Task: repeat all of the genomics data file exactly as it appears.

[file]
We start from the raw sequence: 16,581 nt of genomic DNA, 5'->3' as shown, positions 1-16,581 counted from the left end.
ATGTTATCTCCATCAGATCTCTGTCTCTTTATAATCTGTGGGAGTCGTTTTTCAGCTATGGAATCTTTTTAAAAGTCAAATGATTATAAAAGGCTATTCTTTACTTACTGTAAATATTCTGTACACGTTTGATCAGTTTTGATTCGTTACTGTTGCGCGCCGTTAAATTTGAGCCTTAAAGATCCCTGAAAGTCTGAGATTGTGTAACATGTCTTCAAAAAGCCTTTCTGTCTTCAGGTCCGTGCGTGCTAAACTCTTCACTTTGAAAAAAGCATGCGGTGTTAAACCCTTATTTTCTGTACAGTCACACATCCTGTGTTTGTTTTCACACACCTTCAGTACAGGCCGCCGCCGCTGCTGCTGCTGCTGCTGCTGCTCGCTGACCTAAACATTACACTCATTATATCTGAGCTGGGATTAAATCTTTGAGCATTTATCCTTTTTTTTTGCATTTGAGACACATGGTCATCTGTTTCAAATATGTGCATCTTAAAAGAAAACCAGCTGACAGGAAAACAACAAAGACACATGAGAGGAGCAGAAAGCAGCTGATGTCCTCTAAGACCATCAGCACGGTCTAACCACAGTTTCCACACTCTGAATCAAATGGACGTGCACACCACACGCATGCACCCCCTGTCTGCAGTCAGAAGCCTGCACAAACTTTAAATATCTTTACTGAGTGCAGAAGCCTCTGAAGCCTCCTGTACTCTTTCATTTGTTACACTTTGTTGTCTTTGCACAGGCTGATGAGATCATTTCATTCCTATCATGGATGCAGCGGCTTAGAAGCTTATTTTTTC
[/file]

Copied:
We start from the raw sequence: 16,581 nt of genomic DNA, 5'->3' as shown, positions 1-16,581 counted from the left end.
ATGTTATCTCCATCAGATCTCTGTCTCTTTATAATCTGTGGGAGTCGTTTTTCAGCTATGGAATCTTTTTAAAAGTCAAATGATTATAAAAGGCTATTCTTTACTTACTGTAAATATTCTGTACACGTTTGATCAGTTTTGATTCGTTACTGTTGCGCGCCGTTAAATTTGAGCCTTAAAGATCCCTGAAAGTCTGAGATTGTGTAACATGTCTTCAAAAAGCCTTTCTGTCTTCAGGTCCGTGCGTGCTAAACTCTTCACTTTGAAAAAAGCATGCGGTGTTAAACCCTTATTTTCTGTACAGTCACACATCCTGTGTTTGTTTTCACACACCTTCAGTACAGGCCGCCGCCGCTGCTGCTGCTGCTGCTGCTGCTCGCTGACCTAAACATTACACTCATTATATCTGAGCTGGGATTAAATCTTTGAGCATTTATCCTTTTTTTTTGCATTTGAGACACATGGTCATCTGTTTCAAATATGTGCATCTTAAAAGAAAACCAGCTGACAGGAAAACAACAAAGACACATGAGAGGAGCAGAAAGCAGCTGATGTCCTCTAAGACCATCAGCACGGTCTAACCACAGTTTCCACACTCTGAATCAAATGGACGTGCACACCACACGCATGCACCCCCTGTCTGCAGTCAGAAGCCTGCACAAACTTTAAATATCTTTACTGAGTGCAGAAGCCTCTGAAGCCTCCTGTACTCTTTCATTTGTTACACTTTGTTGTCTTTGCACAGGCTGATGAGATCATTTCATTCCTATCATGGATGCAGCGGCTTAGAAGCTTATTTTTTC